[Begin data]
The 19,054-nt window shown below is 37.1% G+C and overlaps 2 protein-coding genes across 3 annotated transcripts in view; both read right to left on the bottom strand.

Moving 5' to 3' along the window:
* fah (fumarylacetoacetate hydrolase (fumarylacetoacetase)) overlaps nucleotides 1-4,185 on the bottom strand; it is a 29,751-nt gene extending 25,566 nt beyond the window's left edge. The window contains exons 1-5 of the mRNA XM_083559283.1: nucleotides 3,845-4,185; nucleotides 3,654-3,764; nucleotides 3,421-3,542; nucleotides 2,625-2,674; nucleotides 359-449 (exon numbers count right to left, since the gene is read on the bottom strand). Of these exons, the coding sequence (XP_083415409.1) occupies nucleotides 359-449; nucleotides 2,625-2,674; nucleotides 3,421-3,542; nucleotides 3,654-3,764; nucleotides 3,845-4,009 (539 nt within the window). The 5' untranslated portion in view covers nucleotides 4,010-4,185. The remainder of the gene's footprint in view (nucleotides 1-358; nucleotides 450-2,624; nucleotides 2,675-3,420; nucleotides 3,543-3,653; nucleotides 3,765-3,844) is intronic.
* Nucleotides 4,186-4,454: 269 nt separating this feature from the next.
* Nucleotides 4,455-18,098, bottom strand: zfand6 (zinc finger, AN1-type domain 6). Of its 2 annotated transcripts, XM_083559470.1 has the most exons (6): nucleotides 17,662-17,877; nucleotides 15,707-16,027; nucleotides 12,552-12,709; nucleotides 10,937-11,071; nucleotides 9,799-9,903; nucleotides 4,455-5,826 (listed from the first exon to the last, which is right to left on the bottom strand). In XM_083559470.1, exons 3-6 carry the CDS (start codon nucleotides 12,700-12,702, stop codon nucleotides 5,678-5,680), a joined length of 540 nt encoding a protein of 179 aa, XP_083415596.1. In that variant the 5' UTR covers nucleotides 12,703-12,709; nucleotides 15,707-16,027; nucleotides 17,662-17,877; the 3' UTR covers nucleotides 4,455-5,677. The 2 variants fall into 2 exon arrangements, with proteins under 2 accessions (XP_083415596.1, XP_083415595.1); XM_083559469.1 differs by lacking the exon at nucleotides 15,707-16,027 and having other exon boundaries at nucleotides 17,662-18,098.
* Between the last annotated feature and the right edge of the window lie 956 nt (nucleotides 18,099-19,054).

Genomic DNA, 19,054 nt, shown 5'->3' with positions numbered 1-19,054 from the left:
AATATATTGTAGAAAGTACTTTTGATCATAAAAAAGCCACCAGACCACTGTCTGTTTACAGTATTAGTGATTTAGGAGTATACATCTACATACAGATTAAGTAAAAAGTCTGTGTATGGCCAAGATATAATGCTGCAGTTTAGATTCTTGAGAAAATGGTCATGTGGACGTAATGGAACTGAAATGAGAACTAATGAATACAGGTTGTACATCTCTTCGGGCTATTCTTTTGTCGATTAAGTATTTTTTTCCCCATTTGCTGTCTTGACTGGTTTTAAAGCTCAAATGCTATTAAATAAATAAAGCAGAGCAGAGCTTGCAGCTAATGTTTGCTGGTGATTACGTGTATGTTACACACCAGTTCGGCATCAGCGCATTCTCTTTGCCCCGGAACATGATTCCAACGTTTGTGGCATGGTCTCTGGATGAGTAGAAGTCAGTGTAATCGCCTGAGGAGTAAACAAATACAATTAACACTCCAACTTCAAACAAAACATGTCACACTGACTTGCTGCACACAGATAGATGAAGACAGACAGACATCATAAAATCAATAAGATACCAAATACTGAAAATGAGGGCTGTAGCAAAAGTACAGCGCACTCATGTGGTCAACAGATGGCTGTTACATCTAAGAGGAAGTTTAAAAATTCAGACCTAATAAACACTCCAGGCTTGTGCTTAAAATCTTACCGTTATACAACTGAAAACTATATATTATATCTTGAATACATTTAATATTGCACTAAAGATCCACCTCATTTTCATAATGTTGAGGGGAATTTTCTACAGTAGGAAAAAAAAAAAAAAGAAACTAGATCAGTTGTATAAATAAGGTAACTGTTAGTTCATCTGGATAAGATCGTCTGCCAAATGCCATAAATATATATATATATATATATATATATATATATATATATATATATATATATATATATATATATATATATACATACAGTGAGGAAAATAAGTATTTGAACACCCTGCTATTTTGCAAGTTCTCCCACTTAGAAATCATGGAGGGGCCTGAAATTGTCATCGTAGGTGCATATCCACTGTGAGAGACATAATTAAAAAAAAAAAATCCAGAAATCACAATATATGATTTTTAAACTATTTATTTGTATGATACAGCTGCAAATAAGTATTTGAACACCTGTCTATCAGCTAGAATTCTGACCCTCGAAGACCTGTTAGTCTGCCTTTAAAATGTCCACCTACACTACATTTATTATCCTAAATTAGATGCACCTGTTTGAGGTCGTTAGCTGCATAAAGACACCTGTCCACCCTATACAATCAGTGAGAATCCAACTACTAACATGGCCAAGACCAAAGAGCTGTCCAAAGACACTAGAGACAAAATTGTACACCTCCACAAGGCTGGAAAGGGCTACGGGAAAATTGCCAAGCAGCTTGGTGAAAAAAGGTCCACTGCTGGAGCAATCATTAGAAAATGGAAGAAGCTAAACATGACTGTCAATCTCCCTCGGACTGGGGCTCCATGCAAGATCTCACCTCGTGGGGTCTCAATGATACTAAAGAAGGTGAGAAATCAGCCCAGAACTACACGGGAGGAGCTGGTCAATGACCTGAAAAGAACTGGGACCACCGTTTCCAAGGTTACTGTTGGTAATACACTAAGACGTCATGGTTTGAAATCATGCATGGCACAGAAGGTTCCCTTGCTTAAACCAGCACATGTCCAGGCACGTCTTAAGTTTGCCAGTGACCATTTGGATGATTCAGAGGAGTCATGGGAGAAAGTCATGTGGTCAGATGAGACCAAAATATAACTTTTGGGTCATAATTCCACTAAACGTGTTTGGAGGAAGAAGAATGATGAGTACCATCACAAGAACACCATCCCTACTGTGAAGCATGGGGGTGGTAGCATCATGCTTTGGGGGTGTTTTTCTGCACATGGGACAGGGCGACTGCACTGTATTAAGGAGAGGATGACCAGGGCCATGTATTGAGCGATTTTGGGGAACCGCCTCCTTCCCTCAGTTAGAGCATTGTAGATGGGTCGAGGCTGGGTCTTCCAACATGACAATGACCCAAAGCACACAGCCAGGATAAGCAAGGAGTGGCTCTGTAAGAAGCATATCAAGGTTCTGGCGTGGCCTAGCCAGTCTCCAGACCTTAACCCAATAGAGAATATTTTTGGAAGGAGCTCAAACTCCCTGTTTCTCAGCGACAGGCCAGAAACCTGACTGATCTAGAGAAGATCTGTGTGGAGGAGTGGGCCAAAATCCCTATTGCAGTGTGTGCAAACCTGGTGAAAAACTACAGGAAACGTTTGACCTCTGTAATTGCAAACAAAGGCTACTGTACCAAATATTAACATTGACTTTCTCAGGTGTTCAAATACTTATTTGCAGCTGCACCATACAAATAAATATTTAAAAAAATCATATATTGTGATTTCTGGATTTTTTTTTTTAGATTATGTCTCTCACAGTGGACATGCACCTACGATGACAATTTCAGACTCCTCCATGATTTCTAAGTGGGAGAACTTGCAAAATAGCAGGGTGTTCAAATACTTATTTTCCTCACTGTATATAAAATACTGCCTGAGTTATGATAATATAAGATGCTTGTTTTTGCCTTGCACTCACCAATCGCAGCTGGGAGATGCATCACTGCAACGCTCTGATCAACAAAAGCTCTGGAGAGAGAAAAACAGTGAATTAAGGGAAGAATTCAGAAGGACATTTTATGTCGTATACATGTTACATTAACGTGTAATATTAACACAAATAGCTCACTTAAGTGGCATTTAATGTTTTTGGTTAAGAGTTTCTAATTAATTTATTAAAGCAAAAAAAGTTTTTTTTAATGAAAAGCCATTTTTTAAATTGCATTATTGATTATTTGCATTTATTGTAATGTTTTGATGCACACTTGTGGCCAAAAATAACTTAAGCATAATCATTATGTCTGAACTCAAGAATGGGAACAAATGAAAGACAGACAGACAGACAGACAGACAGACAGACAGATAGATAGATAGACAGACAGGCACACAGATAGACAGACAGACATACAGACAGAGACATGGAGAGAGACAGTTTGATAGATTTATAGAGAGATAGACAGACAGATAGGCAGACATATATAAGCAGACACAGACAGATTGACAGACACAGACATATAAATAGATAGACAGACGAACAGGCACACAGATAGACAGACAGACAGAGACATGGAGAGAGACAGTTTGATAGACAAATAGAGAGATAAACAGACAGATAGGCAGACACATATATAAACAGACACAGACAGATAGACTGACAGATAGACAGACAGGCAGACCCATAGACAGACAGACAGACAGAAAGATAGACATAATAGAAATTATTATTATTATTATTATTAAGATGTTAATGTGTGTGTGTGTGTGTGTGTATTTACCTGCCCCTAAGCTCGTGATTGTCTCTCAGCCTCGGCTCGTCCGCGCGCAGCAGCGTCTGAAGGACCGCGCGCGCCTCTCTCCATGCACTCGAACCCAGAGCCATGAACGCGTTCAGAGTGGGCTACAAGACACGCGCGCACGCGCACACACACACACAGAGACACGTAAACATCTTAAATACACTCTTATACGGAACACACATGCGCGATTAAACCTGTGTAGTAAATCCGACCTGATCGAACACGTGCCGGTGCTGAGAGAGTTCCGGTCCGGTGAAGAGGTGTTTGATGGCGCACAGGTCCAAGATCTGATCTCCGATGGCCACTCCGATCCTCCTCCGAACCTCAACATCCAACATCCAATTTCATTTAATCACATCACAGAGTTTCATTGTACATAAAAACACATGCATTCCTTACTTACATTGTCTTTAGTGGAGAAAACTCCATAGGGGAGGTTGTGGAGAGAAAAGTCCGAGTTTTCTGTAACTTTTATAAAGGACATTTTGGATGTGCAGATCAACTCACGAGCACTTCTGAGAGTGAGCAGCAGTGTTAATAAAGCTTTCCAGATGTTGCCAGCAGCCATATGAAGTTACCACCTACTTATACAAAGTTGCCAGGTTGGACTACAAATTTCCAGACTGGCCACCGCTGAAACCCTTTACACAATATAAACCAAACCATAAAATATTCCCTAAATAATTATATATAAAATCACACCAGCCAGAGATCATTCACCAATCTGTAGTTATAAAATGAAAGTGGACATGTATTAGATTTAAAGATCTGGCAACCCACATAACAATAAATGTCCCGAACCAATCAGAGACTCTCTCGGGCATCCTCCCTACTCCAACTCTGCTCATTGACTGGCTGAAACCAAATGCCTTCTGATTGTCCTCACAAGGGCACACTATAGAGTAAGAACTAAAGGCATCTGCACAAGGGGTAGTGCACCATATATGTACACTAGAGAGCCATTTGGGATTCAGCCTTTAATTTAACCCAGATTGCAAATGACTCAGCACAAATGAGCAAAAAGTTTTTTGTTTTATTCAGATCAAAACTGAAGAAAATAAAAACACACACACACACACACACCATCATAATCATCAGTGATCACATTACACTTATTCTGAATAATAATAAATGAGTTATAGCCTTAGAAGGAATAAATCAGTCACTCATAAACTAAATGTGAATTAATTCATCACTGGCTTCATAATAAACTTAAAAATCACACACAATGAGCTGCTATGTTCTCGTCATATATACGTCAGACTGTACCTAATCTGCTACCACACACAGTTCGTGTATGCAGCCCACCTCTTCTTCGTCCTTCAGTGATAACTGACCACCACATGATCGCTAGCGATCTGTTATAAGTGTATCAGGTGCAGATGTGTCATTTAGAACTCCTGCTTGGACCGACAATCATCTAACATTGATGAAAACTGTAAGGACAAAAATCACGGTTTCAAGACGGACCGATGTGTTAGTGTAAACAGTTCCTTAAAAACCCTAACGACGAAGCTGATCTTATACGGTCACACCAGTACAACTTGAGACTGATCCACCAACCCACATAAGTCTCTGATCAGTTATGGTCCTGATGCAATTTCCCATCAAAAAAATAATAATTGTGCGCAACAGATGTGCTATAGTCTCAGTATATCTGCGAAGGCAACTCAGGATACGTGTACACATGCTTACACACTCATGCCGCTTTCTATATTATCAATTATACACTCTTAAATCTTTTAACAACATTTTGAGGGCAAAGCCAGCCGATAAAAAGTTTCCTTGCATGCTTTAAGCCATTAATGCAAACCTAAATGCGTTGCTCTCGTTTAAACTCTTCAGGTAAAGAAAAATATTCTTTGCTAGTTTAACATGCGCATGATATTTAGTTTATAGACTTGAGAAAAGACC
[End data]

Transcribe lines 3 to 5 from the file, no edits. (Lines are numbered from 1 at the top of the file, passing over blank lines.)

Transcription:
* fah (fumarylacetoacetate hydrolase (fumarylacetoacetase)) overlaps nucleotides 1-4,185 on the bottom strand; it is a 29,751-nt gene extending 25,566 nt beyond the window's left edge. The window contains exons 1-5 of the mRNA XM_083559283.1: nucleotides 3,845-4,185; nucleotides 3,654-3,764; nucleotides 3,421-3,542; nucleotides 2,625-2,674; nucleotides 359-449 (exon numbers count right to left, since the gene is read on the bottom strand). Of these exons, the coding sequence (XP_083415409.1) occupies nucleotides 359-449; nucleotides 2,625-2,674; nucleotides 3,421-3,542; nucleotides 3,654-3,764; nucleotides 3,845-4,009 (539 nt within the window). The 5' untranslated portion in view covers nucleotides 4,010-4,185. The remainder of the gene's footprint in view (nucleotides 1-358; nucleotides 450-2,624; nucleotides 2,675-3,420; nucleotides 3,543-3,653; nucleotides 3,765-3,844) is intronic.
* Nucleotides 4,186-4,454: 269 nt separating this feature from the next.
* Nucleotides 4,455-18,098, bottom strand: zfand6 (zinc finger, AN1-type domain 6). Of its 2 annotated transcripts, XM_083559470.1 has the most exons (6): nucleotides 17,662-17,877; nucleotides 15,707-16,027; nucleotides 12,552-12,709; nucleotides 10,937-11,071; nucleotides 9,799-9,903; nucleotides 4,455-5,826 (listed from the first exon to the last, which is right to left on the bottom strand). In XM_083559470.1, exons 3-6 carry the CDS (start codon nucleotides 12,700-12,702, stop codon nucleotides 5,678-5,680), a joined length of 540 nt encoding a protein of 179 aa, XP_083415596.1. In that variant the 5' UTR covers nucleotides 12,703-12,709; nucleotides 15,707-16,027; nucleotides 17,662-17,877; the 3' UTR covers nucleotides 4,455-5,677. The 2 variants fall into 2 exon arrangements, with proteins under 2 accessions (XP_083415596.1, XP_083415595.1); XM_083559469.1 differs by lacking the exon at nucleotides 15,707-16,027 and having other exon boundaries at nucleotides 17,662-18,098.